I agree wholeheartedly with Pete regarding the remarkable relationship that developed between Adams and Jefferson after the bitter election of 1800. The letters between them in their old age are fundamentally important primary historical source material, and unlike a lot of important historical source material, they are a pleasure to read.
There are two other remarkable things about the election of 1800. It was, as far as I know, the first time in all history that a head of state was defeated in a popular election and accepted, without resistance, the decision of the electorate. On March 4th, 1801, John Adams left the White House and began his journey back to his home in Massachusetts by public coach. Today, such an event is commonplace, at least in the United States if not the Third World where democracy has often turned out to operate under the principle of one man, one vote, one time. In just the last 35 years no fewer than three presidents have been turned out of the White House by the people and simply went home (although in fancier transportation than a public coach). But in the world of the Founding Fathers, Adams’s action set a powerful precedent. No wonder the European intellectuals of the time regarded the American experiment in self-governance as so astonishing.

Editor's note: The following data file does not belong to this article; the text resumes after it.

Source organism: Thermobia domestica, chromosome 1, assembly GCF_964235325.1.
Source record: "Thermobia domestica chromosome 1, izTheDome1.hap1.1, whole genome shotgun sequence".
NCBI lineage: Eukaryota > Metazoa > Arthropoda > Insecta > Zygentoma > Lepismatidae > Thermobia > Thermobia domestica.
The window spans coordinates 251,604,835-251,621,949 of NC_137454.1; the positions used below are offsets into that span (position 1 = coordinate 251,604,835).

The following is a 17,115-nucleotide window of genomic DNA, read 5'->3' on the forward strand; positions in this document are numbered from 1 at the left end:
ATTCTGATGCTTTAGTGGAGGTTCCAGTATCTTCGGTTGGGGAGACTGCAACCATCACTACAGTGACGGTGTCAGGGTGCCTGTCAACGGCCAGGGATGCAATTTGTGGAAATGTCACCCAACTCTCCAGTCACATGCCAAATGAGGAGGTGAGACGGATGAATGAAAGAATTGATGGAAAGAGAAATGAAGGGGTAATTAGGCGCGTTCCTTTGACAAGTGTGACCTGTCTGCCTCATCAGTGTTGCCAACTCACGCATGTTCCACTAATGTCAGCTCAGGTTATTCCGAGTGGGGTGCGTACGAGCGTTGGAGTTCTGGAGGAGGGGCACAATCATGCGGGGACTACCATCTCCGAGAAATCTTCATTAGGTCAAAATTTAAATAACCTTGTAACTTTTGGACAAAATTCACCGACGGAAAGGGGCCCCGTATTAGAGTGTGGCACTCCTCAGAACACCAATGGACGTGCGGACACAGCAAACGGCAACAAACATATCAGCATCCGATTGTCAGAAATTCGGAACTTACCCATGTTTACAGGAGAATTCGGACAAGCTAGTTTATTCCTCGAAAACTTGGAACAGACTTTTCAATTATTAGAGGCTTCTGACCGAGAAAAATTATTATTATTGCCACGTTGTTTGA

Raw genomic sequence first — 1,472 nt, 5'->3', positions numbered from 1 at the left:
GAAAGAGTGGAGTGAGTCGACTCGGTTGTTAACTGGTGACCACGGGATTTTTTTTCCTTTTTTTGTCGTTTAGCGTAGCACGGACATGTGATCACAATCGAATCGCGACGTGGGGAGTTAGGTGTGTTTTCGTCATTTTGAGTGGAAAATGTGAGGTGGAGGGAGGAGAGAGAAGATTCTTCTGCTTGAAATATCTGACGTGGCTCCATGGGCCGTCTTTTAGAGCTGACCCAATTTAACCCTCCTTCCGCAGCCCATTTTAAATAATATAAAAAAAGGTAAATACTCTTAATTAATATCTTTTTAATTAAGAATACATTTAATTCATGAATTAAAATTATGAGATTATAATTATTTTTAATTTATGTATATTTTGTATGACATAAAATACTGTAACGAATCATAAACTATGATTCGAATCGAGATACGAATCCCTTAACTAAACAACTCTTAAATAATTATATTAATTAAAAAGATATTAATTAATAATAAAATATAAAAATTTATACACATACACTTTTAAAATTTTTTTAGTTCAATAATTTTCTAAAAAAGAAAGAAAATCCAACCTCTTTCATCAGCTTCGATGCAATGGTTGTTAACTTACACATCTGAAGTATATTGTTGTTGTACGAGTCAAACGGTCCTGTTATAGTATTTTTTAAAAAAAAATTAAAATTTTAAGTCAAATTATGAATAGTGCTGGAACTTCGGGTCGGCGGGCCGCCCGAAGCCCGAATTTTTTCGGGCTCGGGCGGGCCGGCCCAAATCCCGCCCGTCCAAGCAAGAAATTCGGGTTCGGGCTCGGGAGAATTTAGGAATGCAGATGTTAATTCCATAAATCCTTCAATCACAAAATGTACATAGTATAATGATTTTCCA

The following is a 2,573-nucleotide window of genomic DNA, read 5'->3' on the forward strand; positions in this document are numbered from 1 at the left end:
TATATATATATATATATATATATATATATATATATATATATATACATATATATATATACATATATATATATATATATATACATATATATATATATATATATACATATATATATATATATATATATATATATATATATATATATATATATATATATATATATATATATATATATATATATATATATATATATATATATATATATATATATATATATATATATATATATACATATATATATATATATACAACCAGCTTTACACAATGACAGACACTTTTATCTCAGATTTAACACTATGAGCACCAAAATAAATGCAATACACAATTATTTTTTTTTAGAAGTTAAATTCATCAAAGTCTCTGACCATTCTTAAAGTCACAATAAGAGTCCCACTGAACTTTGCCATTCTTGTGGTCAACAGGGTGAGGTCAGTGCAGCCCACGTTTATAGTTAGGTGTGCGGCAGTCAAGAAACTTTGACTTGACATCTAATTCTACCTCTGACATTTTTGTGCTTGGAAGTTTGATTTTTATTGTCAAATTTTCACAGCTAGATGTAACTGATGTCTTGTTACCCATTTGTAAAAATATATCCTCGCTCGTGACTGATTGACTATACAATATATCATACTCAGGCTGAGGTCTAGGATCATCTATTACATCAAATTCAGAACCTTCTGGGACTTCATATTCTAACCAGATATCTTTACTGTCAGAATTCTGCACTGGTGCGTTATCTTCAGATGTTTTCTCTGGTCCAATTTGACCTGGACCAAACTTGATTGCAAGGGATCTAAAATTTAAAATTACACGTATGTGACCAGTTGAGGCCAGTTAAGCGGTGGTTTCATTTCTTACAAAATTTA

The other hero of the election of 1800 is Alexander Hamilton. Through a flaw in the design of the Constitution (they didn’t make many!) later corrected by the 12th Amendment, Thomas Jefferson and Aaron Burr (the Jeffersonian candidate for vice president) tied in the Electoral College, throwing the election into the House of Representatives. Hamilton, who had clashed repeatedly and deeply with Jefferson while they both were members of George Washington’s cabinet, had no love for the Virginian. But Hamilton had no respect for the utterly amoral Burr. A pettier man might have used his considerable influence with Federalist members of the House to deny Jefferson the presidency out of spite. But Hamilton did no such thing. He urged his followers to vote for Jefferson. It was the noblest moment in Hamilton’s public career. It could be argued, I suppose, that it even cost Hamilton his life. The most famous duel in American history would never have taken place if Burr had been president.